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5 Ways to Reduce Sugar Cravings

Sugar cravings affect everyone- we are hardwired for them. And it seems like sugar is in everything these days- from sushi rice to yogurt to salad dressings- making it extra hard to avoid entirely. The average American consumes 60 pounds of sugar per year. This is made evident by our obesity epidemic here in the U.S. Not only can sugar contribute to obesity, it is also the culprit behind heart disease, type 2 diabetes and non-alcoholic fatty liver disease, along with many other health conditions. How can something so sweet be so bad for us?

I’m not saying you can never have another chocolate croissant, but if you follow these simple tips, you might just lose your taste for them. Or at least the ability to eat an entire croissant in one sitting…

Get good quality sleep.

When we don't get enough sleep, our hormones get all out of whack. Cortisol increases, making us crave a quick fix- meaning- you guessed it- sugar. Lack of sleep also increases ghrelin- the hunger hormone that makes you hungry- and decreases leptin- which is your satiety signal. This also makes you want the quick sugar fix.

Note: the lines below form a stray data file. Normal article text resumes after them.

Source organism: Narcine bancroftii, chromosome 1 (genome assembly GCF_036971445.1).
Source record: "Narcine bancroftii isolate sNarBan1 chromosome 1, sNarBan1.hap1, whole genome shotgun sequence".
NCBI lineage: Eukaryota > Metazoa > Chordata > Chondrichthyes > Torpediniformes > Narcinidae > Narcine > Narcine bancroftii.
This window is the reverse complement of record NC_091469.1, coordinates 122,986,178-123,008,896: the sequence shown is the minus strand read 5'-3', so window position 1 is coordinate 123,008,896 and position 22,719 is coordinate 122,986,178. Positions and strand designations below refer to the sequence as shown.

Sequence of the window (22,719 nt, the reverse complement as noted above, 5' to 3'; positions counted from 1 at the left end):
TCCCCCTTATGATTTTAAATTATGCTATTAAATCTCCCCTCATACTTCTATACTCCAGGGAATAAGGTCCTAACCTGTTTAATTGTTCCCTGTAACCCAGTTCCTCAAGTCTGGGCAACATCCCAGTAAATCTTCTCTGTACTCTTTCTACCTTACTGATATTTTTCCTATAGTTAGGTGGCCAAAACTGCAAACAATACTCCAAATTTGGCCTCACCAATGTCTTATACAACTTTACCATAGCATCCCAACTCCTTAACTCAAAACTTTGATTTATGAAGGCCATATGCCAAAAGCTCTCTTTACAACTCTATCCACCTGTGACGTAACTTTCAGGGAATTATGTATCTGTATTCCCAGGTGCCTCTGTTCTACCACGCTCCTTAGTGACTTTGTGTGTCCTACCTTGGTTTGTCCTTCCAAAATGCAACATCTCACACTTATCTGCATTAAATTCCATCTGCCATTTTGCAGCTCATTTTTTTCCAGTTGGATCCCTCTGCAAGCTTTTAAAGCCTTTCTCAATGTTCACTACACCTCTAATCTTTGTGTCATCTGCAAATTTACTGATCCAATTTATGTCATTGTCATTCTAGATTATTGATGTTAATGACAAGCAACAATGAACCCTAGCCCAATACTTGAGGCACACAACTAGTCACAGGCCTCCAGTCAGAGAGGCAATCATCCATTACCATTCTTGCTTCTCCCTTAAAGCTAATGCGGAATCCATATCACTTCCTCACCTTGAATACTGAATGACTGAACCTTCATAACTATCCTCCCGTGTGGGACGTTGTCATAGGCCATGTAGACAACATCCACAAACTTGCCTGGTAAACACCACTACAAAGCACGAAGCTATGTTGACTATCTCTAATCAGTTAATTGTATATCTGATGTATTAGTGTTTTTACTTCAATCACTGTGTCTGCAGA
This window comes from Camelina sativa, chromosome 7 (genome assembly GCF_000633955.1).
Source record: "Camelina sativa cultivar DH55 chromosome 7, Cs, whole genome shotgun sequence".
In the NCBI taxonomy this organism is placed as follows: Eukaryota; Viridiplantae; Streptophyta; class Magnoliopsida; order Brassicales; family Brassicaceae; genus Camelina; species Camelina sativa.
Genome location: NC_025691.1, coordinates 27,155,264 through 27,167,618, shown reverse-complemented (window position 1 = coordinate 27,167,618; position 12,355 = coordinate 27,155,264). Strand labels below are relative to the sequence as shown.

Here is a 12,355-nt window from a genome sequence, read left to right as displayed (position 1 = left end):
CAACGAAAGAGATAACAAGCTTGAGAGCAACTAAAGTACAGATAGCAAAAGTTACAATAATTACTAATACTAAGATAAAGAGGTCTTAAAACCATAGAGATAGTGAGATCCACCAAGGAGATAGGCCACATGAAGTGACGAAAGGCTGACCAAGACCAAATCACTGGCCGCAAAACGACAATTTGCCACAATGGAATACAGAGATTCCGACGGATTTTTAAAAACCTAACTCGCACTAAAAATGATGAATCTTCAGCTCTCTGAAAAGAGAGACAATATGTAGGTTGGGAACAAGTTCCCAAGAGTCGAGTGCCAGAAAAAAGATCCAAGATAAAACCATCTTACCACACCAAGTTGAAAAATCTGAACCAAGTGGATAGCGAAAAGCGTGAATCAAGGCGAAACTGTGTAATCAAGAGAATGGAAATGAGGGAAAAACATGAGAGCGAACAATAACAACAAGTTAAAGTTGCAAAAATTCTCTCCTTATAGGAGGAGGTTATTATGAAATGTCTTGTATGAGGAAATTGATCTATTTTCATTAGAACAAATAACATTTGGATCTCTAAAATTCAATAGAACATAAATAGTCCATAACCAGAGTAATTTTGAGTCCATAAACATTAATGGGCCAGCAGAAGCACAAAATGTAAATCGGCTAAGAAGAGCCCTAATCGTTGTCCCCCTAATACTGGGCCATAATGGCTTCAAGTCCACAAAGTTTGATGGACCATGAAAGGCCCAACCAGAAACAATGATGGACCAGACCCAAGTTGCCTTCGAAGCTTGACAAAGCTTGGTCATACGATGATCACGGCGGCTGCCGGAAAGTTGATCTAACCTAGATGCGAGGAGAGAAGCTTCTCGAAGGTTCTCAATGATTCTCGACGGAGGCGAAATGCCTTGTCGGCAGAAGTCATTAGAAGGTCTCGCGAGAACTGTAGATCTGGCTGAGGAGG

Eat a savory breakfast.

This will set you up for success for the rest of the day. Eating a breakfast high in simple carbs and sugar (which is what most common breakfast food is) will just lead to a sugar crash, leading you to just want more sugar. See the vicious cycle here?

Eat well-balanced meals.

Aim to include a healthy fat, protein, and fiber (especially green, leafy vegetables) with your meals. Protein and fat don’t break down into glucose, which helps with blood sugar balance. Green, fibrous veggies break down into smaller amounts of glucose, also helping with blood sugar balance.This means greater satiety overall, which means less sugar cravings. Some examples of well-balanced meals: lentil soup and a green salad with nuts, seeds and/or olives; wild salmon with asparagus and sauteed spinach; a veggie frittata.

Eat regularly.

When we get "hangry" we want fast fuel, a.k.a. sugar. Aim to eat every 3-5 hours.

Stay hydrated.

When you are dehydrated, it makes it harder for your body to release glycogen, which is stored glucose. This leads your body to want a quick fix of… sugar.

Sometimes understanding the why behind things helps us make more conscious choices. If you are struggling to kick your sugar habit to the curb for good, schedule a free chemistry call with me to see if my 3 month or 6 month program is right for you.


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